You are hereThrough the Mountain of Qaf
Through the Mountain of Qaf
Indulge me, if you will, in a little voyage around the role-playing game, taking in, in particular, the aspects of what I will call character (including the player character (PC), as well as the player of the PC). I want to think about the how and why of character in role-playing – how does someone come to create the particular character they create, and why – what is going on at the various levels of awareness, and why are they drawn to role-playing at all?
Role-playing as we know it evolved out of wargaming and the use of massed-battle miniatures colliding with a particular set of cultural conditions, wherein fantasy was not only possible but made probable by the early seventies reaction and response to the ‘failure’ of the psychedelic promise of the high sixties, a sort of proto cultural individuation process (this, I’d argue, is a deeply significant moment in the growth range of north American euro-centrically focused culture – a moment akin to, say, the birth of rock and roll). What occurred in those breakthrough moments in the environs of Lake Geneva continues to reverberate and unfold in the collective consciousness of our contemporary time – it released a libratory wave of fantasy and play, a wonderful freeing up of imagination from ’Newton’s Sleep’, as William Blake presciently put it; and yet that tsunami of freed-up creativity and novelty soon became wrapped in an industry even more horribly marked than most by a deeply narcissistic shadow.
This was evidenced in, for example, the rapid descent into arcane and destructive law suits about ‘ownership’, subsequent edition wars, forums dominated by explosions of ego, a massive sense of entitlement and specialness, ‘I’m right, you’re wrong’ thinking and the ever so tedious zealotry of the legions of rules fundamentalists. Why did that happen? Clearly this ‘hobby’ evokes tremendous energy and passion in its various audiences, it still burns a trajectory of imagination and innovation too despite the heavy hand of necro-corporatism that this very magazine seeks to slough off and perhaps that is, microcosmically, part of what’s at work in gaming sessions and groups themselves. Or even, within the individual players themselves.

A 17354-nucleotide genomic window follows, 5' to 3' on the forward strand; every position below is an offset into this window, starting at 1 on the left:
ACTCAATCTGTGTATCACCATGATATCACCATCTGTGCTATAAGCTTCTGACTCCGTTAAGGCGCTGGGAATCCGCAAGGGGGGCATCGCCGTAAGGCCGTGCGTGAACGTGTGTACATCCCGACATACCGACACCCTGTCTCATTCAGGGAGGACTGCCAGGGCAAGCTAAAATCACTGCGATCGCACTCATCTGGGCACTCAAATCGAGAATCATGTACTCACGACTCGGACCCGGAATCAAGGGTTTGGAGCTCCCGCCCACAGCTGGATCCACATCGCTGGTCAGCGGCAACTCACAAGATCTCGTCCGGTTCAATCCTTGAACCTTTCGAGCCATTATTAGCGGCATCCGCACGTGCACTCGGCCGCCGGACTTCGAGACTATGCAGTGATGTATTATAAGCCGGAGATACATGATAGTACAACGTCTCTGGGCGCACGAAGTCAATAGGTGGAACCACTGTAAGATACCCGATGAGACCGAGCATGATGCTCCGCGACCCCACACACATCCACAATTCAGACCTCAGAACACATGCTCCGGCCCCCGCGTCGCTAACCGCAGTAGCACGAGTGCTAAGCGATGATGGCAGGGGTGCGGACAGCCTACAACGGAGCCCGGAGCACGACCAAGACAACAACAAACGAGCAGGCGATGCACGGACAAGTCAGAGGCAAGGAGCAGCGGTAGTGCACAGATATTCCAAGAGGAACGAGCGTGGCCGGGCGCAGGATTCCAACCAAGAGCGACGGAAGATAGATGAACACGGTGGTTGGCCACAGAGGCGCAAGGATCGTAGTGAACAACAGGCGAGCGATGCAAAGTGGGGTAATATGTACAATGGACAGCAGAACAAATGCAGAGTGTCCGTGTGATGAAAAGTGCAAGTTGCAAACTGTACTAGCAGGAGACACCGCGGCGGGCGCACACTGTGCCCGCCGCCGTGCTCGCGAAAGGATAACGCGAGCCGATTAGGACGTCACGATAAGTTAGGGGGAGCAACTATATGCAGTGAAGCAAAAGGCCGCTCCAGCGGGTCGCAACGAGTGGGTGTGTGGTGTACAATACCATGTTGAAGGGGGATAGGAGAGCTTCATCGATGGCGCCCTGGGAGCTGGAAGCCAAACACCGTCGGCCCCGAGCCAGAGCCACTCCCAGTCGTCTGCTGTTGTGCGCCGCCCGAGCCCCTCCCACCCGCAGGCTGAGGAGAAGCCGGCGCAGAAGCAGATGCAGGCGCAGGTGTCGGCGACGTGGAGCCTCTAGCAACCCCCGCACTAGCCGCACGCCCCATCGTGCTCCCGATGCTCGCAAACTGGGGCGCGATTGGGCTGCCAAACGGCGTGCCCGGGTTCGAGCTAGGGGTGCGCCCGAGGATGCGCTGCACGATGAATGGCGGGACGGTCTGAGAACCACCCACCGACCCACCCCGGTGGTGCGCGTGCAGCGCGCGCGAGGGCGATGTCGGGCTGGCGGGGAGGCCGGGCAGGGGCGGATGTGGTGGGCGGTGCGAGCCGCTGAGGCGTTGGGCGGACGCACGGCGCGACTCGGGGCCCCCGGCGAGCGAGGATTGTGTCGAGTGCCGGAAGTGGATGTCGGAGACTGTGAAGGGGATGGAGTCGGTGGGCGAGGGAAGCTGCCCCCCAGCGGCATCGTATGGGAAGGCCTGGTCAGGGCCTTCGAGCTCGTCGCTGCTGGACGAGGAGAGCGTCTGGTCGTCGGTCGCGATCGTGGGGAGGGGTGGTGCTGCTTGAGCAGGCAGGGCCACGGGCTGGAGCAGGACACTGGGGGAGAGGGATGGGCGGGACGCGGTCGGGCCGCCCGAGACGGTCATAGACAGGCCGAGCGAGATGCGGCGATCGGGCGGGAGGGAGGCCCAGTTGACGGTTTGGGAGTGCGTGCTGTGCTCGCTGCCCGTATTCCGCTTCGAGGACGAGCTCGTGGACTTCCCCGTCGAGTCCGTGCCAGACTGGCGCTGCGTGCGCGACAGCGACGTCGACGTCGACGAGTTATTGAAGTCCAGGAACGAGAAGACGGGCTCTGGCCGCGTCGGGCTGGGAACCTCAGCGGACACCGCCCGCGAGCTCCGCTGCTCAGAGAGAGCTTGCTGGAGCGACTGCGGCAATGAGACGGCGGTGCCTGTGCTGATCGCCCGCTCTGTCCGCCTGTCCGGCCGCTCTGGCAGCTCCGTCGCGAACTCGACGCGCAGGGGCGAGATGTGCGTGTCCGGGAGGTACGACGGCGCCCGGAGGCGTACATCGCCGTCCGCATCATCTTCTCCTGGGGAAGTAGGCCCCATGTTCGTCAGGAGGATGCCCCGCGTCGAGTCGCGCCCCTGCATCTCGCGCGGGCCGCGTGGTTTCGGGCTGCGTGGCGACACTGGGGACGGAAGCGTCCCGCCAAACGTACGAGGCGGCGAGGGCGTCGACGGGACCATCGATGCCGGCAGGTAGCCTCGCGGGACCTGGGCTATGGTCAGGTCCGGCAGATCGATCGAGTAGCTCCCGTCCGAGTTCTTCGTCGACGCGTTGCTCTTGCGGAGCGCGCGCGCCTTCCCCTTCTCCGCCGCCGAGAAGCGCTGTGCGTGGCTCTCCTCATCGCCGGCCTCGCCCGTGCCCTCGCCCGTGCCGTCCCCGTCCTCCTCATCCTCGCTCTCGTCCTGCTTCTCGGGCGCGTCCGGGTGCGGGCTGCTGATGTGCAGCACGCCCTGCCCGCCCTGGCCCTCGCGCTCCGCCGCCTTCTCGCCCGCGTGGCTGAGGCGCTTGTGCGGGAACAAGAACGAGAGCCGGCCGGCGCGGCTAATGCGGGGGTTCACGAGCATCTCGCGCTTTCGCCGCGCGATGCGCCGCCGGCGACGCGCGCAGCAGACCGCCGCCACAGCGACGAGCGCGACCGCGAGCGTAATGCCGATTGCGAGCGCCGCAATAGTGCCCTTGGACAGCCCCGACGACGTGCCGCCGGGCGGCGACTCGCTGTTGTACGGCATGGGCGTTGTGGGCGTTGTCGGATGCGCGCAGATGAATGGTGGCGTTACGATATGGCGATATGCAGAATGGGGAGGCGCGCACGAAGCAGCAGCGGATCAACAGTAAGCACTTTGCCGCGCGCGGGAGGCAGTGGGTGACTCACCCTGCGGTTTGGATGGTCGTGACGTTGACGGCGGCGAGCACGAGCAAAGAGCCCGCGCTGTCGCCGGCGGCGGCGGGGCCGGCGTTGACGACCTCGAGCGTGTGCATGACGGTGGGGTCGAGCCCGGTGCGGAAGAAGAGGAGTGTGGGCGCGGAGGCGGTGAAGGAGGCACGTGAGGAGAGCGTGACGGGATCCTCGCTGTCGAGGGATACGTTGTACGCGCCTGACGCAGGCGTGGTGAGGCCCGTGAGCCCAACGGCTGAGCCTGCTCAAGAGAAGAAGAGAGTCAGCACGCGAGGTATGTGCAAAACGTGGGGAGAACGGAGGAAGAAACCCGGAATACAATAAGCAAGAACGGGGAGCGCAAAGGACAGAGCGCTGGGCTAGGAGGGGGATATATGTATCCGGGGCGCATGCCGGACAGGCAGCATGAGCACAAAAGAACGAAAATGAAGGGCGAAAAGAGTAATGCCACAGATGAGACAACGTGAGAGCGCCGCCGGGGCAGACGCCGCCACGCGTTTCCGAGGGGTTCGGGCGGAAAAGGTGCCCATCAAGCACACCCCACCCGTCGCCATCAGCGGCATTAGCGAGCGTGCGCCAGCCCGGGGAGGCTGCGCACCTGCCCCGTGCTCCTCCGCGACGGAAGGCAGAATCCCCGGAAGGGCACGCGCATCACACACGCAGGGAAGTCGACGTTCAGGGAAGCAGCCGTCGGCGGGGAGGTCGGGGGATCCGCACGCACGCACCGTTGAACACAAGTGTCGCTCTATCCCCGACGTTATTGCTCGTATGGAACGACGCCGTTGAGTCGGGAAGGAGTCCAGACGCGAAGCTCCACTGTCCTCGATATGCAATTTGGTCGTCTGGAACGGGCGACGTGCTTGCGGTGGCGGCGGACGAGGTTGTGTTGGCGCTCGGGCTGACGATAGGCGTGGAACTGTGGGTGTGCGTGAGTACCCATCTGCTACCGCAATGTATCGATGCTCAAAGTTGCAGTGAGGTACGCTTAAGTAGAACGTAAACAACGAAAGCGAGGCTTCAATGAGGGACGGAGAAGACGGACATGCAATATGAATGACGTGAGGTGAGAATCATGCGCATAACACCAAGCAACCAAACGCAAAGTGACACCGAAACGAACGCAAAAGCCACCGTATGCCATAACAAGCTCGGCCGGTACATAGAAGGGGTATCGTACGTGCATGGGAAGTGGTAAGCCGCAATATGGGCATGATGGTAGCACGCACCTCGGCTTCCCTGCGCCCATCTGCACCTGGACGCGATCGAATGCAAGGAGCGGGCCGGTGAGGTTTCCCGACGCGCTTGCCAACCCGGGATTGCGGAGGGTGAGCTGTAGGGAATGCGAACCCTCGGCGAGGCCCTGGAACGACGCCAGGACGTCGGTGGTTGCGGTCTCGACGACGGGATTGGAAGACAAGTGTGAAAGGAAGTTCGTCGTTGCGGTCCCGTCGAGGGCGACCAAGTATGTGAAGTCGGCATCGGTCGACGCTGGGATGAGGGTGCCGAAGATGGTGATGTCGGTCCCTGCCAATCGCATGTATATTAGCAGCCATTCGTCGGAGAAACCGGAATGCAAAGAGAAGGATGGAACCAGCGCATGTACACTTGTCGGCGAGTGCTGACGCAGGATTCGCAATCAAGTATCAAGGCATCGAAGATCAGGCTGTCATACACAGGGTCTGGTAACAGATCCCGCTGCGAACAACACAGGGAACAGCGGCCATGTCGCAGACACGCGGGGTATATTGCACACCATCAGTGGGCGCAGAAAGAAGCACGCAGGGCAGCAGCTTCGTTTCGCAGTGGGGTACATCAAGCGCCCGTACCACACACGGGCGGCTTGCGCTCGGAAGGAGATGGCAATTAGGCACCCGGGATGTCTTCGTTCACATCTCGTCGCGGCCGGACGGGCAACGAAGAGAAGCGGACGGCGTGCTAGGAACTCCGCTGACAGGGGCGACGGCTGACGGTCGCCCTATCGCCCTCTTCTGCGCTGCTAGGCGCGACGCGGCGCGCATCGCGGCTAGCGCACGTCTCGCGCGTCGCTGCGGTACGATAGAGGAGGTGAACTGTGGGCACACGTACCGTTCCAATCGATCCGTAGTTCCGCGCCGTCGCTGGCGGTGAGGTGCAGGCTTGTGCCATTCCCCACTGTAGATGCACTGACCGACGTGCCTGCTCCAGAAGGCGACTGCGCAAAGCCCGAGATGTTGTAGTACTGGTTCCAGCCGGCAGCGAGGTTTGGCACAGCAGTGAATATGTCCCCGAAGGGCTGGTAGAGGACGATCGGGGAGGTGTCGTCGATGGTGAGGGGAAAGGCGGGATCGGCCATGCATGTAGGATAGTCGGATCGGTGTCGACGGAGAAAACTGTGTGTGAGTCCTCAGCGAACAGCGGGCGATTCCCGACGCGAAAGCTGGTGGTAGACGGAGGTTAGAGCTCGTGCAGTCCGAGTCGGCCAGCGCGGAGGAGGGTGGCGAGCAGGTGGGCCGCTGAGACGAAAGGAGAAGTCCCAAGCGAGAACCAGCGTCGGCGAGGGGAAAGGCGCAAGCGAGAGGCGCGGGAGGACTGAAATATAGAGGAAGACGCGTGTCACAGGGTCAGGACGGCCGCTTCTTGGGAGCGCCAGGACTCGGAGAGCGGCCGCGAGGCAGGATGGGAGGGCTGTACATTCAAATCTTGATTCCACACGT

Does fantasy (and note that I’m using this term in its broadest possible sense – meaning anything that is not literalism and ‘realism’) in general and role-playing in particular necessarily evoke these shadow forms, and if so how does that impact on the characters we create? We’ve all made characters – yes? And we all understand that they will engage in their game-world with other characters. So role-playing is, above all, relational. It occurs in a context of imagination and communication (otherwise it becomes symptomatic of a personality disorder, straight fiction or a computer game), and the distortions (to use that term) that both are prone to. A simple example may serve at this point – imagine a group of players each with a PC, and a game master (GM) playing a non-player character (NPC) in an encounter.